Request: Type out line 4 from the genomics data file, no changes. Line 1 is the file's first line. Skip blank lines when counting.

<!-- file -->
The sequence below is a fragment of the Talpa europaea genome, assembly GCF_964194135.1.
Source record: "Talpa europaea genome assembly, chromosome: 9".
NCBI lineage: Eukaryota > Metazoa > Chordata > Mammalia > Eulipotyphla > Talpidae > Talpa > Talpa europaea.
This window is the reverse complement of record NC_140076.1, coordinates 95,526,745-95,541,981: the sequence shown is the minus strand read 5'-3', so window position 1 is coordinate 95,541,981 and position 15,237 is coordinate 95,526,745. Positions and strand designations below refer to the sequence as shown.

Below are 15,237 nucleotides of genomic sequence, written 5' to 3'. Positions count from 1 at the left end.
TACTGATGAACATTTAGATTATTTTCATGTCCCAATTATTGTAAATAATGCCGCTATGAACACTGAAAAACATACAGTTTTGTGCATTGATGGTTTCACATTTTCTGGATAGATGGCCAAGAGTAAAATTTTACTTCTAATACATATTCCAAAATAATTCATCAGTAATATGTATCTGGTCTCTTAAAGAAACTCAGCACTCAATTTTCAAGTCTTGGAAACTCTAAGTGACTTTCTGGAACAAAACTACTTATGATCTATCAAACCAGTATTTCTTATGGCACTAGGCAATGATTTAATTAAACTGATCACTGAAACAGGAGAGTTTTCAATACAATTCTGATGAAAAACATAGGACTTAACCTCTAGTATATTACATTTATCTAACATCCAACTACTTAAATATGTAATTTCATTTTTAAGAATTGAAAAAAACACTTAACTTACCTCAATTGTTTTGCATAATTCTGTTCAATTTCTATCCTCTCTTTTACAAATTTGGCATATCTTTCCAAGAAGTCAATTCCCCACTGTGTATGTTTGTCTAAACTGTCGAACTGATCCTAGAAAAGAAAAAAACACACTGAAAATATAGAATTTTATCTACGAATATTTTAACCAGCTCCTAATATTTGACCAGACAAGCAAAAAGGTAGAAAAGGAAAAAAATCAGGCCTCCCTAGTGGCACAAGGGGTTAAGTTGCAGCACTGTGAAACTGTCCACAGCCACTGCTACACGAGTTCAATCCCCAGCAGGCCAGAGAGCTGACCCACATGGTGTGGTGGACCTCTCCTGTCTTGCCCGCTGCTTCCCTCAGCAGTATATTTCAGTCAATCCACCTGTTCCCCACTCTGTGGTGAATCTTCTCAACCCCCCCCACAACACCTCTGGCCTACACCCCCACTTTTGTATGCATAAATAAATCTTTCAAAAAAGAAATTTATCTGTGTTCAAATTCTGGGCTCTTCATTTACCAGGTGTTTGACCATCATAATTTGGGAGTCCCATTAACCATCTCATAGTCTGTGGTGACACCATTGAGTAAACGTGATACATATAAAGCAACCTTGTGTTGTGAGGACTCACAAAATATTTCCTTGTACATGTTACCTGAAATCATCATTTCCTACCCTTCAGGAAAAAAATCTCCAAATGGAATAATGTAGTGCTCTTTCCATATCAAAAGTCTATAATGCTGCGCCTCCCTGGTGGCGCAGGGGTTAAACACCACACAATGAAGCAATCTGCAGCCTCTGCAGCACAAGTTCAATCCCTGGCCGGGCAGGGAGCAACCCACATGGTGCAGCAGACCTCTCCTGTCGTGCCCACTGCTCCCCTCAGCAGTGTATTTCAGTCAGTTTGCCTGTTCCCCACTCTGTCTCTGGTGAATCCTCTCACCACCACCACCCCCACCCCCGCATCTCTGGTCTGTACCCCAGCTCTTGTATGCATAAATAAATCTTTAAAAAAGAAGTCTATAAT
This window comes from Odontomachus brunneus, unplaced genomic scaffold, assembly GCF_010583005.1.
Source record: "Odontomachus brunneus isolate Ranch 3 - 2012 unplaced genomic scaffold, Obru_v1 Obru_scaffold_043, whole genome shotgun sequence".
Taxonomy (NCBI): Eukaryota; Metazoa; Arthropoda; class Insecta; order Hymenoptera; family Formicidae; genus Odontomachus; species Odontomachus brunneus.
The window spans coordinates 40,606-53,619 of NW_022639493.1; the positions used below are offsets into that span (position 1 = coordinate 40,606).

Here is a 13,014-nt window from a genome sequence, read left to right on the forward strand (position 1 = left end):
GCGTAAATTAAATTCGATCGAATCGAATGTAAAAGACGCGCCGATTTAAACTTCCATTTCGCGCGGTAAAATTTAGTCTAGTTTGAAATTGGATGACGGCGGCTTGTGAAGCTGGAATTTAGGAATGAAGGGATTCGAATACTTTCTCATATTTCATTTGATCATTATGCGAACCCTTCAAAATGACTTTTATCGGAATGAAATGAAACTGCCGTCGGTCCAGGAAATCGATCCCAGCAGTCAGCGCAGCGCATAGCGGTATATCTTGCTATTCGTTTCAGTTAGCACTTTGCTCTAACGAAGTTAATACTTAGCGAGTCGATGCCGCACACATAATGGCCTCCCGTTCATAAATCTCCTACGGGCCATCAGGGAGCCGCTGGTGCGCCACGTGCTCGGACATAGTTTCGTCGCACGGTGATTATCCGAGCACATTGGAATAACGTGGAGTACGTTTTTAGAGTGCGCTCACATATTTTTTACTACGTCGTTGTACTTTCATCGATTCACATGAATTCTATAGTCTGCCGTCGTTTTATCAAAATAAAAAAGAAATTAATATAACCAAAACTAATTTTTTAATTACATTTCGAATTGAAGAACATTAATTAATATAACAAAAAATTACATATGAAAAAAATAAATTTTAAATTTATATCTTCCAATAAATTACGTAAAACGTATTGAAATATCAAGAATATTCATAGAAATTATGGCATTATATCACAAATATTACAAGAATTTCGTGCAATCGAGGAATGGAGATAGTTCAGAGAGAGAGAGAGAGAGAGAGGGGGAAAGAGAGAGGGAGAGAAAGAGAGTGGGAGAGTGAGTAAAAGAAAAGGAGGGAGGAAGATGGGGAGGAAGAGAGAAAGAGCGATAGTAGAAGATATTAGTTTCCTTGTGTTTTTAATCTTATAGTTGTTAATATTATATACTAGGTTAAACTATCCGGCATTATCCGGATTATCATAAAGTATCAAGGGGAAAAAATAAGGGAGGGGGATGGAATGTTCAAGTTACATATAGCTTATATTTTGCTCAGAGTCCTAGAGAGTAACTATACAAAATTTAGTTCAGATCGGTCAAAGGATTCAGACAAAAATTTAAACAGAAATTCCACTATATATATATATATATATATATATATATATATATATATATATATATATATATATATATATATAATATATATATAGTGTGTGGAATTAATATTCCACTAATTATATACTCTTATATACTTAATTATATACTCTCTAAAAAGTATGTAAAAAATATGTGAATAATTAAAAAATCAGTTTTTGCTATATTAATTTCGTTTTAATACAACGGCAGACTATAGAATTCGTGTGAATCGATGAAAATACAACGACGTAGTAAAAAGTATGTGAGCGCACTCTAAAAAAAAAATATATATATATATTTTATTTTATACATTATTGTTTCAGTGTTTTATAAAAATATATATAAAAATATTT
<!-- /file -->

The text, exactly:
This window is the reverse complement of record NC_140076.1, coordinates 95,526,745-95,541,981: the sequence shown is the minus strand read 5'-3', so window position 1 is coordinate 95,541,981 and position 15,237 is coordinate 95,526,745. Positions and strand designations below refer to the sequence as shown.